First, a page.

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A standard 410 would fit in more cars without trouble than a vertical 410 would, and would be a pretty awkward thing to carry by one person (when I owned 410s, I usually had help but many times I carried the thing by myself up/downstairs and loaded it into my car).
Two separate 210 cabs are even easier... so I guess those who want a vertical 410 end up getting two 210s.

Just like if I wanted an 810, I'd get two 410s instead.

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I really like the idea of a vertical 4x10.

Make them 8ohm and you've got potential for monster 8x10 rigs.

The main issue I always had with standard 4x10s was the lift and the elbows out trying to fit through doorways. Was always a nightmare!

With a vertical 4x10 they could fit x2 wheels on the back near the bottom, and you could wheel in like a suitcase easily through doorways.

May also help people who complain they struggle to hear themselves on stage as the speakers would be higher up?

Edited by la bam

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[quote name='mcnach' timestamp='1495096066' post='3301167']Just like if I wanted an 810, I'd get two 410s instead.
[/quote]

Vertical ones? Stacked vertically? :)

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There's a few people on here using a pair of the already quite tall vertical Genz 2x12T 4 ohm cabs with the Genz shuttle 12.0 heads which put 600watt into each cab separately at the same time, talk about trouser flapping! 4x12 vertical, 1200 watts and two adjustable tweeters, lovely.

Edited by stingrayPete1977

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[quote name='Conan' timestamp='1495107513' post='3301303']
Vertical ones? Stacked vertically? :)
[/quote]

:lol:

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[quote name='dood' timestamp='1495015522' post='3300407']
Ahhh! Takes me back! One of the first PA's a band I was in had those 'lovely' WEM PA cabinets:


[/quote]

I have a pair of H/H 4x12's in the shed that look just like those.
They sound terrible :D

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People who struggle to hear themselves don't need vertical 4x10s, they need better quality cabs. Barefaced, Greenboy and BFM are an example of cabs (there are more) that are quality. Most cabs from your local music shop are not quality. They are built with cheap drivers and built to market requirements, not driver requirements. They are also built to maximise profit. An example of a quality cab is my Greenboy Fearful 12/6. One little light cab (32lbs) and it can take a thousand watt power amp. The dispersion, both near and far, is amazing. It will handle a low F# string no problem. Two of them is just ridiculous! Just my opinion.

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[quote name='Marty Forrer' timestamp='1495151072' post='3301740']
People who struggle to hear themselves don't need vertical 4x10s, they need better quality cabs. Barefaced, Greenboy and BFM are an example of cabs (there are more) that are quality.
[/quote]

I'll probably get jumped on for saying so, but I certainly agree about the Barefaced cabs. I have owned several (Compact x2, Vintage and Big One) and the dispersion and tone from any of them has been better than anything else I have used - including the much feted Bergantino HD210s I sold in order to buy Barefaced again!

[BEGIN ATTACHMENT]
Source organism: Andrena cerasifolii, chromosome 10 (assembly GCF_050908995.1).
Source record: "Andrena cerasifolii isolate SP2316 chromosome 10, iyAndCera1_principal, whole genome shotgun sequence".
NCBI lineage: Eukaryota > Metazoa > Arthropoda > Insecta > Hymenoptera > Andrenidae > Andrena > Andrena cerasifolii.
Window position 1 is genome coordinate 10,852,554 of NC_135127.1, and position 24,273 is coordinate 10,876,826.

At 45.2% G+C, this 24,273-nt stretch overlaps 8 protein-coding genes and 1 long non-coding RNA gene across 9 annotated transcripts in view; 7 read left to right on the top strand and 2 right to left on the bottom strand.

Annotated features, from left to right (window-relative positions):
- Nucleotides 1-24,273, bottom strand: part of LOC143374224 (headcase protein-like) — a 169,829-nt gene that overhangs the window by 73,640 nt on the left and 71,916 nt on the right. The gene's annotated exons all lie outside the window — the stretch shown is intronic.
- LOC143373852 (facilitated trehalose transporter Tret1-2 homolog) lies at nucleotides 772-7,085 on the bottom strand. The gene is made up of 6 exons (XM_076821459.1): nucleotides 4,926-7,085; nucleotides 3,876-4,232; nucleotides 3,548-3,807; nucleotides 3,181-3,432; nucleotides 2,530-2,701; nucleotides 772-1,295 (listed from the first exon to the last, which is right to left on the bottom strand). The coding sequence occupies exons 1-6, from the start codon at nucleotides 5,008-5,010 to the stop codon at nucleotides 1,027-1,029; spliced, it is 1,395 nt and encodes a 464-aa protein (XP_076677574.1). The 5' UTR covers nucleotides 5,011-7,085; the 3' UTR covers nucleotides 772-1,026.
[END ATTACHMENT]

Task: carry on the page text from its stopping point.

Would love to try BFM and Greenboy if the opportunity arose :)

That said, I do think that the physical positioning of the uppermost driver is a factor. The closer to your ear height, the better the onstage personal monitoring value.

Edited by Conan
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[quote name='Marty Forrer' timestamp='1495151072' post='3301740']
People who struggle to hear themselves don't need vertical 4x10s, they need better quality cabs. Barefaced, Greenboy and BFM are an example of cabs (there are more) that are quality. Most cabs from your local music shop are not quality. They are built with cheap drivers and built to market requirements, not driver requirements. They are also built to maximise profit. An example of a quality cab is my Greenboy Fearful 12/6. One little light cab (32lbs) and it can take a thousand watt power amp. The dispersion, both near and far, is amazing. It will handle a low F# string no problem. Two of them is just ridiculous! Just my opinion.
[/quote]

So your not using a 4x10 cab then, maybe there's a reason the manufacturers you mention aren't big on 4x10 cabs, Barefaced only started making one recently and it's apparently not a conventional 4x10 for the reasons of dispersion, crap cabs will always be crap I agree but your comment makes no sense, a cab of the same brand with the speakers laid out differently wouldn't suffer the same dispersion problem, the physics of the 4x10 is the problem which you've overcome with a 12+6 arrangement.

Fwiw those greenboy cabs are fantastic and probably what I'd go for if I needed a new cab! :lol:

Edited by stingrayPete1977

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[quote name='Marty Forrer' timestamp='1495151072' post='3301740']
Most cabs from your local music shop are not quality. They are built with cheap drivers and built to market requirements.
[/quote]

I can't agree with that.

Most of the world best players and biggest bands use amps and cabs easily obtainable from your local store. The likes of Ampeg, Ashdown, orange etc.

If they're good enough for superstars and huge bands, then they're good enough for me! :) I very rarely see any boutique amps or cabs being used. (as good as I'm sure they are).

Edited by la bam